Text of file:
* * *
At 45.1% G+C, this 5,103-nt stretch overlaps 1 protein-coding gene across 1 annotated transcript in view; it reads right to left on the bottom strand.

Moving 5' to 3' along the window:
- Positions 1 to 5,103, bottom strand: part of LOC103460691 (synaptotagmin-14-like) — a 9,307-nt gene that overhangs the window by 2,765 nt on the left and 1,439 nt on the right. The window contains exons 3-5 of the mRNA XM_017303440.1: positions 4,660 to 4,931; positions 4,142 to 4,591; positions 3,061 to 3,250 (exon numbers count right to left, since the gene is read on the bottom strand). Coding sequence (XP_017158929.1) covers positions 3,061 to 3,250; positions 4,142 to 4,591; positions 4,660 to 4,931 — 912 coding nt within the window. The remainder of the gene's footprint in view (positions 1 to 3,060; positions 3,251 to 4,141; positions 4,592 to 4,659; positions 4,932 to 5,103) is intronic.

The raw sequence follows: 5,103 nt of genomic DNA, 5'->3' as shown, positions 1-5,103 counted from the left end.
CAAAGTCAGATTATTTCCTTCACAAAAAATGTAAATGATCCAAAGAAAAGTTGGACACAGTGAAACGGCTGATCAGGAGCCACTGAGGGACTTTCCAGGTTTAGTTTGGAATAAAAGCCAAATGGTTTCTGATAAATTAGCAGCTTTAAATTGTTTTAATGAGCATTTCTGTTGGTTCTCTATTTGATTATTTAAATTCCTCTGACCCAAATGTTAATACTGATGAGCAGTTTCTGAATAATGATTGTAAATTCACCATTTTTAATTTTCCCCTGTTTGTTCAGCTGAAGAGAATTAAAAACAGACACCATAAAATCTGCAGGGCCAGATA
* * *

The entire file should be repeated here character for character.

At 45.1% G+C, this 5,103-nt stretch overlaps 1 protein-coding gene across 1 annotated transcript in view; it reads right to left on the bottom strand.

Moving 5' to 3' along the window:
- Positions 1 to 5,103, bottom strand: part of LOC103460691 (synaptotagmin-14-like) — a 9,307-nt gene that overhangs the window by 2,765 nt on the left and 1,439 nt on the right. The window contains exons 3-5 of the mRNA XM_017303440.1: positions 4,660 to 4,931; positions 4,142 to 4,591; positions 3,061 to 3,250 (exon numbers count right to left, since the gene is read on the bottom strand). Coding sequence (XP_017158929.1) covers positions 3,061 to 3,250; positions 4,142 to 4,591; positions 4,660 to 4,931 — 912 coding nt within the window. The remainder of the gene's footprint in view (positions 1 to 3,060; positions 3,251 to 4,141; positions 4,592 to 4,659; positions 4,932 to 5,103) is intronic.

The raw sequence follows: 5,103 nt of genomic DNA, 5'->3' as shown, positions 1-5,103 counted from the left end.
CAAAGTCAGATTATTTCCTTCACAAAAAATGTAAATGATCCAAAGAAAAGTTGGACACAGTGAAACGGCTGATCAGGAGCCACTGAGGGACTTTCCAGGTTTAGTTTGGAATAAAAGCCAAATGGTTTCTGATAAATTAGCAGCTTTAAATTGTTTTAATGAGCATTTCTGTTGGTTCTCTATTTGATTATTTAAATTCCTCTGACCCAAATGTTAATACTGATGAGCAGTTTCTGAATAATGATTGTAAATTCACCATTTTTAATTTTCCCCTGTTTGTTCAGCTGAAGAGAATTAAAAACAGACACCATAAAATCTGCAGGGCCAGATA